Decay is the prerequisite for all spring.

Still, nothing is more abhorred and recoiled from as decay when it concerns our own material: human flesh.

The different stages of decomposition vary depending on the temperature and the surroundings. I have to be well versed not only in taxonomy and the duration of the various stages of insect life, but also in the circumstances and conditions of each scene. As they say, a body cools after death. But before long, although the warmth of life has left the skin, the body’s inner temperature begins to rise. As I said: Not even the highest of fevers in a living being can be as high as this afterglow, the fire of rot.

And now begins life in death and after death, although—as it has been said—everything doesn’t happen at once. It should be understood that the insects come in waves, which follow one another in a predictable order. Although decomposition is a continuous process, to facilitate the investigation it is best divided into several stages.

In my investigations I follow the five-stage system of M. Lee Goff.

At the fresh stage, which lasts between a day and a week depending on the surroundings and the weather, the first wave arrives. How swift they are! How, in fact, do they know? I don’t have the expertise to answer. I doubt anyone has. Blowflies land in just ten minutes, before a human nose could detect even the faintest of odors. The process has begun. From then on the activity is incessant. Such thorough, meticulous and methodical purification is nowhere else to be found.

The first wave insects, which are mostly none other than blowflies, are sometimes called “the garbage men.” They assault and swiftly destroy the soft tissues. They are interested in all body orifices, the eyes, the ears, the nose, the mouth. As they toil, they make way to the ones that come after and prefer cartilage or dry skin.

The next phase of decomposition is the bloated stage, in which the temperature of the body rises and the inner gases cause it to swell. Still, flies and maggots are the prevailing species.

Only in the third phase of decomposition, the decay stage, does the body start to reek perceivably. The body wrapped inside the blanket is in this stage. Its skin tears and the gases are released. At this stage the maggots are at their most numerous both on the surface and on the inside of the carcass. Before long, though, they give way to an army of beetles. In this phase all flesh is consumed and only skin, cartilage, and bone remain.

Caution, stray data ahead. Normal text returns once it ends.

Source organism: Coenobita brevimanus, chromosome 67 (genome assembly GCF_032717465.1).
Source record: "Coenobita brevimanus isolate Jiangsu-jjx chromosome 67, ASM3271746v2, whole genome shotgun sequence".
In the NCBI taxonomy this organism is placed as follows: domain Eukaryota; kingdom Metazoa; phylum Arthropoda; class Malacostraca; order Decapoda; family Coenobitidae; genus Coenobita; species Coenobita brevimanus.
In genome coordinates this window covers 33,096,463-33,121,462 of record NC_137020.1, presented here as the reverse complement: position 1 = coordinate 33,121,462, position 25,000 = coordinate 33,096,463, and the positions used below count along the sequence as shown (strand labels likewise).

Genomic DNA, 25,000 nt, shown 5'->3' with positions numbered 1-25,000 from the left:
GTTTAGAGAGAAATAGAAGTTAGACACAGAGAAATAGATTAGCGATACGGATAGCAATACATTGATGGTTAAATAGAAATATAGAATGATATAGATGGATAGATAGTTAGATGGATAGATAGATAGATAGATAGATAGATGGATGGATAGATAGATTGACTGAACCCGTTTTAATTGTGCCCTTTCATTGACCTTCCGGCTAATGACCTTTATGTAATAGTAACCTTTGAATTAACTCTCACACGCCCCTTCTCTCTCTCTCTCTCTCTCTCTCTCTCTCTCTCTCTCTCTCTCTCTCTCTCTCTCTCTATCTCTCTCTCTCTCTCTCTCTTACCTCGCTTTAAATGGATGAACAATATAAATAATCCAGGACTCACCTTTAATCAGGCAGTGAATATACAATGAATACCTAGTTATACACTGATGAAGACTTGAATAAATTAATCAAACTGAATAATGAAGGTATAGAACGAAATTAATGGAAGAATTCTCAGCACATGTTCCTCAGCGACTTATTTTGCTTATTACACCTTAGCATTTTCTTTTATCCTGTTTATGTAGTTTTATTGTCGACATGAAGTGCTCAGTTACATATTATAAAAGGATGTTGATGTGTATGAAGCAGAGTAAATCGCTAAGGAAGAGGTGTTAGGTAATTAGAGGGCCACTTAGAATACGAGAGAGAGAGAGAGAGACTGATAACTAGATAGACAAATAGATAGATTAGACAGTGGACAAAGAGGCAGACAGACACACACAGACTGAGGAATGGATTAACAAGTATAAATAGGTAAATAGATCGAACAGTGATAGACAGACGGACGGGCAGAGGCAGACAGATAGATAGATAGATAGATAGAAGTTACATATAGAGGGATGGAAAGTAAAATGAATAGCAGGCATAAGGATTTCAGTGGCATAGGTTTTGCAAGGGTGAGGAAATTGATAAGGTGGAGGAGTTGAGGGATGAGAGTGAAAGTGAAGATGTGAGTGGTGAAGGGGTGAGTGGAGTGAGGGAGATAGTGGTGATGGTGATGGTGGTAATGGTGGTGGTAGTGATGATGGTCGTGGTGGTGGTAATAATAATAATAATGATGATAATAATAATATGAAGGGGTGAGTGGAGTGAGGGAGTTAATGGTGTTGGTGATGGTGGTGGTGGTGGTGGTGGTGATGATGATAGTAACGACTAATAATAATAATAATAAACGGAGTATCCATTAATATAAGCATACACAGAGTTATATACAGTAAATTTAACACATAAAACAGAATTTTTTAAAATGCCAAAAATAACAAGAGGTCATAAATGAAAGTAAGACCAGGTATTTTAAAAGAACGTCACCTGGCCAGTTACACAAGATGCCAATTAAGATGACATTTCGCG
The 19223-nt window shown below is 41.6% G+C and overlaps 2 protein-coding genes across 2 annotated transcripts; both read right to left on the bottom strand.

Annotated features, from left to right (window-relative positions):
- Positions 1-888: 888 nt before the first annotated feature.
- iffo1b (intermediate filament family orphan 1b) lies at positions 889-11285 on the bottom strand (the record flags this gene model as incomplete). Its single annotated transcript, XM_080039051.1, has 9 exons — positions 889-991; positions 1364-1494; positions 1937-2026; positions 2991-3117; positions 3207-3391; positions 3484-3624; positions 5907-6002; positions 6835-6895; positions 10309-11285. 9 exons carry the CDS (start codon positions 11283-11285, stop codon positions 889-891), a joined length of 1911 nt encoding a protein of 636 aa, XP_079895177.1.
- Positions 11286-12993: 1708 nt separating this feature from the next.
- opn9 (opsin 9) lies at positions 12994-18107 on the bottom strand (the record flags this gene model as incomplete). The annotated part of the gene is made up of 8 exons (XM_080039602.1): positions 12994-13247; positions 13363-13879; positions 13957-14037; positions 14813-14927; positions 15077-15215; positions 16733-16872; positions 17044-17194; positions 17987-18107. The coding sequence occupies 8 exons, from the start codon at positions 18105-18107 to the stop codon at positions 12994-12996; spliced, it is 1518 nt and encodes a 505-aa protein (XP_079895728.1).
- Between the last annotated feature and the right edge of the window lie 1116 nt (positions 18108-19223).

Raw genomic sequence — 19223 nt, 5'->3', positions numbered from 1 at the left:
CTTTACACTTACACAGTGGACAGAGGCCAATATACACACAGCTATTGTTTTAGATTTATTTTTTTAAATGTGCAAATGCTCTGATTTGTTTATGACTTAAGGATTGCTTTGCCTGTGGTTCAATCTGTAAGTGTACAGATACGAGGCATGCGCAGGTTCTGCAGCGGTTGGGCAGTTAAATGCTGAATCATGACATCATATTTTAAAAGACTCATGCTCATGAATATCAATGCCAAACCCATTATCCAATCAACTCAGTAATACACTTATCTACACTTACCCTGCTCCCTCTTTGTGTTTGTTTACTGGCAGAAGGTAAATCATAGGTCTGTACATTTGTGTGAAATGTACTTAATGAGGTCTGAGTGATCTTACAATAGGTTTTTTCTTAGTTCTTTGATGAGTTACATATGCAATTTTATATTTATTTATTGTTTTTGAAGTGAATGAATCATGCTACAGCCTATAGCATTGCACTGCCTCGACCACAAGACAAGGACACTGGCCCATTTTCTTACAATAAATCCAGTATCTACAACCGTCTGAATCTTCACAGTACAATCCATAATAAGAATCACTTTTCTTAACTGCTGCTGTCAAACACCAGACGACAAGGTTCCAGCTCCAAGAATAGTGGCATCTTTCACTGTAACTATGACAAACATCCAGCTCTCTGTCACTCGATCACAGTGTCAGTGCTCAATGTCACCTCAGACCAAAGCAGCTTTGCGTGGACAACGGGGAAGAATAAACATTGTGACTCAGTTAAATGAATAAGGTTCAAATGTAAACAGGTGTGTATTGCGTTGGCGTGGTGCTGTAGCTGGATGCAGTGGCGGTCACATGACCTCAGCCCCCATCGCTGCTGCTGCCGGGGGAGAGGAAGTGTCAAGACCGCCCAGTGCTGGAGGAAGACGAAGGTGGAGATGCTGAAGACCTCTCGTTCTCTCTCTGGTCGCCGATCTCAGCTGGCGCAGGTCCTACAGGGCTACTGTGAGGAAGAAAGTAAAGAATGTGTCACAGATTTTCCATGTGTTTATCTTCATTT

During the first stages of decomposition, predatory insects emerge to prey on the aforementioned, and the parasites and the omnivores, who feed on both the cadaver and other insects, make their appearance.

There is one more group of insects that do not really have anything to do with the matter at hand: those who stray onto the carcass by coincidence, inadvertently, and gain nothing of it. You might think these insects have nothing to tell me. But this assumption is false. Sometimes I find insects that do not naturally occur at the scene.

What can I conclude from this? A fact that is of utmost interest to the police: that the body has been brought to the scene from somewhere else. All in all, there can be eight or nine separate waves of insects. At certain stages of decomposition several hundreds of different species of insect may be found on the body.

The process is unfaltering in its course, even though the duration of its stages varies from one case to the other. The lengths of these periods depend on the environmental circumstances, the temperature and its variations during the time. But the proliferation of insects, the maturation of eggs, the development of larvae into adult individuals also occurs according to the same laws. Note this: NATURE NEVER MISSES A STEP AND IT NEVER TURNS BACK. Never, nowhere. Or, to be more cautious, let us say: nowhere here, never in time.

And we can do nothing, absolutely nothing to make it miss a step any more than turn back. It is capable of neither. The most we can do is to regulate the circumstances so that the processes are slowed down or sped up.

A crop is not harvested in spring. A child turns into an adult only through puberty, and an insect only becomes an imago once it has passed through the pupal stage. No stage is missed and every stage occurs in a designated order. In the right and unwavering order. In the only possible order.

Upon this fact all my certainty and uncertainty is founded.

As the waves follow one another, the post-decay stage is soon reached when even skin and cartilage disappear. Only the durable parts remain, the ones that may keep for centuries, even millennia: bones and hair.

Then everything is finished. Liquids and gases have evaporated, the temperature has come down, the slime has dried, the stench has vanished. Everything is clear and irrevocable. Cold and dry, clean and brittle. We look at the remains calmly and without disgust.